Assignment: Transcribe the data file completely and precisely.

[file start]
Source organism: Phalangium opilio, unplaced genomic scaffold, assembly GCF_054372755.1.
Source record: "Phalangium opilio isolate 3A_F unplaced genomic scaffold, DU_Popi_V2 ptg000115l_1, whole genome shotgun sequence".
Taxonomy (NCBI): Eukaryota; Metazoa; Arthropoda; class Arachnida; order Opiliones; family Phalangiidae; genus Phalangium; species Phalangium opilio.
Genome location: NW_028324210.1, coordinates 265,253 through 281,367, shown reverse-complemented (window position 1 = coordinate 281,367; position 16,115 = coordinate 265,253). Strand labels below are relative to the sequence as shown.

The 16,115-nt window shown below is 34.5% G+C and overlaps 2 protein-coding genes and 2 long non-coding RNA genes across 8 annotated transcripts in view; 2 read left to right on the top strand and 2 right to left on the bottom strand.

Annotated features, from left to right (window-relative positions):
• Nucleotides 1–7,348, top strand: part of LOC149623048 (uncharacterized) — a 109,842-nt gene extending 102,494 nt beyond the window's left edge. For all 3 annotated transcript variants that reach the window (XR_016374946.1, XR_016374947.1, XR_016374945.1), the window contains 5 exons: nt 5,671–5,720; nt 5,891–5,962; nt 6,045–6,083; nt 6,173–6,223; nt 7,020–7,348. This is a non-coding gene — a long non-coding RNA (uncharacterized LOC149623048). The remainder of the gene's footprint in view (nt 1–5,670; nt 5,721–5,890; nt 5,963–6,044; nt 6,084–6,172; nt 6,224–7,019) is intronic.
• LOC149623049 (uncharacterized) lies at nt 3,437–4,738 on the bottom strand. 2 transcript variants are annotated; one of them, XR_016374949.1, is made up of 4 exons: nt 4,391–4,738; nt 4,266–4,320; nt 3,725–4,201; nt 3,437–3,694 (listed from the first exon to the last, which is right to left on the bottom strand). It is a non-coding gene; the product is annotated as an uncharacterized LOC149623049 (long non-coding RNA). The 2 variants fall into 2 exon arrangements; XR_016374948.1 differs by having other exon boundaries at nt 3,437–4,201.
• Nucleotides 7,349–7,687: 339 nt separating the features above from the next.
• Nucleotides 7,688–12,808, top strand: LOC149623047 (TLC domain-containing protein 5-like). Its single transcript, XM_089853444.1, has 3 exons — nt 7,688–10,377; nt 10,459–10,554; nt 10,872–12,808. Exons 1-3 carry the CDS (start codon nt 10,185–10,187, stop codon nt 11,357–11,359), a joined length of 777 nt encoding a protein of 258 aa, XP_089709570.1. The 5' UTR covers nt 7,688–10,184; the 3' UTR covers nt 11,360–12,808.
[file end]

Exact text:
Source organism: Phalangium opilio, unplaced genomic scaffold, assembly GCF_054372755.1.
Source record: "Phalangium opilio isolate 3A_F unplaced genomic scaffold, DU_Popi_V2 ptg000115l_1, whole genome shotgun sequence".
Taxonomy (NCBI): Eukaryota; Metazoa; Arthropoda; class Arachnida; order Opiliones; family Phalangiidae; genus Phalangium; species Phalangium opilio.
Genome location: NW_028324210.1, coordinates 265,253 through 281,367, shown reverse-complemented (window position 1 = coordinate 281,367; position 16,115 = coordinate 265,253). Strand labels below are relative to the sequence as shown.

The 16,115-nt window shown below is 34.5% G+C and overlaps 2 protein-coding genes and 2 long non-coding RNA genes across 8 annotated transcripts in view; 2 read left to right on the top strand and 2 right to left on the bottom strand.

Annotated features, from left to right (window-relative positions):
• Nucleotides 1–7,348, top strand: part of LOC149623048 (uncharacterized) — a 109,842-nt gene extending 102,494 nt beyond the window's left edge. For all 3 annotated transcript variants that reach the window (XR_016374946.1, XR_016374947.1, XR_016374945.1), the window contains 5 exons: nt 5,671–5,720; nt 5,891–5,962; nt 6,045–6,083; nt 6,173–6,223; nt 7,020–7,348. This is a non-coding gene — a long non-coding RNA (uncharacterized LOC149623048). The remainder of the gene's footprint in view (nt 1–5,670; nt 5,721–5,890; nt 5,963–6,044; nt 6,084–6,172; nt 6,224–7,019) is intronic.
• LOC149623049 (uncharacterized) lies at nt 3,437–4,738 on the bottom strand. 2 transcript variants are annotated; one of them, XR_016374949.1, is made up of 4 exons: nt 4,391–4,738; nt 4,266–4,320; nt 3,725–4,201; nt 3,437–3,694 (listed from the first exon to the last, which is right to left on the bottom strand). It is a non-coding gene; the product is annotated as an uncharacterized LOC149623049 (long non-coding RNA). The 2 variants fall into 2 exon arrangements; XR_016374948.1 differs by having other exon boundaries at nt 3,437–4,201.
• Nucleotides 7,349–7,687: 339 nt separating the features above from the next.
• Nucleotides 7,688–12,808, top strand: LOC149623047 (TLC domain-containing protein 5-like). Its single transcript, XM_089853444.1, has 3 exons — nt 7,688–10,377; nt 10,459–10,554; nt 10,872–12,808. Exons 1-3 carry the CDS (start codon nt 10,185–10,187, stop codon nt 11,357–11,359), a joined length of 777 nt encoding a protein of 258 aa, XP_089709570.1. The 5' UTR covers nt 7,688–10,184; the 3' UTR covers nt 11,360–12,808.